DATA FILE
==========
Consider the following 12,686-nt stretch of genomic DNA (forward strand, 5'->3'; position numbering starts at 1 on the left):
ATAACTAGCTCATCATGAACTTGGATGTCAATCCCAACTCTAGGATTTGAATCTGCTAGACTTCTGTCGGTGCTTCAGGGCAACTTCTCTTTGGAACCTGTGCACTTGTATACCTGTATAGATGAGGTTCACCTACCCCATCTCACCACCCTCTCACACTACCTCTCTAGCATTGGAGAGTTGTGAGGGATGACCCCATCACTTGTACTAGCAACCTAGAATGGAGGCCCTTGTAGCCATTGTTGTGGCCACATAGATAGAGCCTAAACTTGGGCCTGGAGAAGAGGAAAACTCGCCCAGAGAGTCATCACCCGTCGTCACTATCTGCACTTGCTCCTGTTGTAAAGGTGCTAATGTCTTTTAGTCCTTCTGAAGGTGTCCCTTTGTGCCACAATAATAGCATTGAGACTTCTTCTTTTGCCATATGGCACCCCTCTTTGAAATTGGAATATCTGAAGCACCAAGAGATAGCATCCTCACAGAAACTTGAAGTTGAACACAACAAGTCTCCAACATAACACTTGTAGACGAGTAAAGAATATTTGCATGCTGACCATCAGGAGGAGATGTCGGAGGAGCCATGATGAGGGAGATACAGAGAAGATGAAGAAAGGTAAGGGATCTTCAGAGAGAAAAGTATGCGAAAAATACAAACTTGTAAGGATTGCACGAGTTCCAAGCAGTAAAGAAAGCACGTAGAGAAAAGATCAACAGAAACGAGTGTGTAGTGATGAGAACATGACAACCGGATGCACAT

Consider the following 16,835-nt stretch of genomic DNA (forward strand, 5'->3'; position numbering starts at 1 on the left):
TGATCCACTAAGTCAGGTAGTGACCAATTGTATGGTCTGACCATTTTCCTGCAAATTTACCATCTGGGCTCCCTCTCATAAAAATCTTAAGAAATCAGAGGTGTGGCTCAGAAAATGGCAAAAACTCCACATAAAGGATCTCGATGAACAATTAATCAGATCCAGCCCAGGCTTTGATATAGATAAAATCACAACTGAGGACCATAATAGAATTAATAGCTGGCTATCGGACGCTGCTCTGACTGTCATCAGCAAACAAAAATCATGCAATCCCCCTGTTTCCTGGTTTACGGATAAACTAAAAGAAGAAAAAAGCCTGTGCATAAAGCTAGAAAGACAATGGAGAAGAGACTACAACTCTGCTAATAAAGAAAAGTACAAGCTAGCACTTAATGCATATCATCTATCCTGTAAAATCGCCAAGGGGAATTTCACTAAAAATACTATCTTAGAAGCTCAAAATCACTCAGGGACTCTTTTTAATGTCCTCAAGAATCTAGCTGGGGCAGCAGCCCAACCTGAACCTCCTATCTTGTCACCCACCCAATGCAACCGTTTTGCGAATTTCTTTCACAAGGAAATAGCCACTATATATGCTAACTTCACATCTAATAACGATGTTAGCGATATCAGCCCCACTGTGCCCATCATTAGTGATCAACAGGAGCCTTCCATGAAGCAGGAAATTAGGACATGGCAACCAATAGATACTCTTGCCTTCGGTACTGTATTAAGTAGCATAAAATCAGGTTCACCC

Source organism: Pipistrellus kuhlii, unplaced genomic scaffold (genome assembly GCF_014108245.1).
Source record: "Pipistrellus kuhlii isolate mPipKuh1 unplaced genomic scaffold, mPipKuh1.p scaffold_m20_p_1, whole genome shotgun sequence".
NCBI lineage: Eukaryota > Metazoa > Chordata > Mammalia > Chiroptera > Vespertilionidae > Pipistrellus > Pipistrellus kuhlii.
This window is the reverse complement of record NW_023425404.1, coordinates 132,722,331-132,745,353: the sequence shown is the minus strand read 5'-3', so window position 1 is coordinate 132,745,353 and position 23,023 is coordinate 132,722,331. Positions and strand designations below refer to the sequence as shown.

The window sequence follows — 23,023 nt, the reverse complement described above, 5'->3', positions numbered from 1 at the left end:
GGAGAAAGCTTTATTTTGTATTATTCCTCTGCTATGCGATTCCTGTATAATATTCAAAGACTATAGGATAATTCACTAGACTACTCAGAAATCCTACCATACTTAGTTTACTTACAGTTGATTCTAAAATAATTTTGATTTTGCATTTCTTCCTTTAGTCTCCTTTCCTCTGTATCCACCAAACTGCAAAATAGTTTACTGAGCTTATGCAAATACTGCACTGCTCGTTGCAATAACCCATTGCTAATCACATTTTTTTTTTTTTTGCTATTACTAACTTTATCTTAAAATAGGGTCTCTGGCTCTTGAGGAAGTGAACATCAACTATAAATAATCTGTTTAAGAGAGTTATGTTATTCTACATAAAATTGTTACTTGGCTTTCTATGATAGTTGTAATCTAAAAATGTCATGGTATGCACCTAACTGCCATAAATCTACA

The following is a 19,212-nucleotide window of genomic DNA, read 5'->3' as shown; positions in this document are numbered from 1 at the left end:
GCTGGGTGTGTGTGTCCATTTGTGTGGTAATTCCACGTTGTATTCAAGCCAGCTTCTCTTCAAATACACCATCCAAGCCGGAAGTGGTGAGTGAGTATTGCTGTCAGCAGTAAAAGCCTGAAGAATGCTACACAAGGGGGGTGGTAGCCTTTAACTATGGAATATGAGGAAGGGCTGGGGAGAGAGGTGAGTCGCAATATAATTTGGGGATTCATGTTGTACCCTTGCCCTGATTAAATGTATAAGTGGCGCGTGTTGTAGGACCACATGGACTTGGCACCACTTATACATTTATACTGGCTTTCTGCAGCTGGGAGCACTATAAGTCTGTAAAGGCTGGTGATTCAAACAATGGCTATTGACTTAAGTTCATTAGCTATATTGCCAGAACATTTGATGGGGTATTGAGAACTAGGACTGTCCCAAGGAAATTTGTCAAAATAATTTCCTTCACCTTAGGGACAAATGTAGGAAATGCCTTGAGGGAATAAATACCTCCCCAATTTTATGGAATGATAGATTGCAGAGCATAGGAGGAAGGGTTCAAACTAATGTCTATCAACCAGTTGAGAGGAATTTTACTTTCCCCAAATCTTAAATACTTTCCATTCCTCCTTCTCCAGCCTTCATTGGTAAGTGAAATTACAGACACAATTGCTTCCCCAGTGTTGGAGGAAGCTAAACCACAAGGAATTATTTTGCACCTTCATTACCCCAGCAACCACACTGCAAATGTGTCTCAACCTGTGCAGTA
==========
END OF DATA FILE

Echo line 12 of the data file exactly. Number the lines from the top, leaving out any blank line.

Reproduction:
GCTGGGTGTGTGTGTCCATTTGTGTGGTAATTCCACGTTGTATTCAAGCCAGCTTCTCTTCAAATACACCATCCAAGCCGGAAGTGGTGAGTGAGTATTGCTGTCAGCAGTAAAAGCCTGAAGAATGCTACACAAGGGGGGTGGTAGCCTTTAACTATGGAATATGAGGAAGGGCTGGGGAGAGAGGTGAGTCGCAATATAATTTGGGGATTCATGTTGTACCCTTGCCCTGATTAAATGTATAAGTGGCGCGTGTTGTAGGACCACATGGACTTGGCACCACTTATACATTTATACTGGCTTTCTGCAGCTGGGAGCACTATAAGTCTGTAAAGGCTGGTGATTCAAACAATGGCTATTGACTTAAGTTCATTAGCTATATTGCCAGAACATTTGATGGGGTATTGAGAACTAGGACTGTCCCAAGGAAATTTGTCAAAATAATTTCCTTCACCTTAGGGACAAATGTAGGAAATGCCTTGAGGGAATAAATACCTCCCCAATTTTATGGAATGATAGATTGCAGAGCATAGGAGGAAGGGTTCAAACTAATGTCTATCAACCAGTTGAGAGGAATTTTACTTTCCCCAAATCTTAAATACTTTCCATTCCTCCTTCTCCAGCCTTCATTGGTAAGTGAAATTACAGACACAATTGCTTCCCCAGTGTTGGAGGAAGCTAAACCACAAGGAATTATTTTGCACCTTCATTACCCCAGCAACCACACTGCAAATGTGTCTCAACCTGTGCAGTA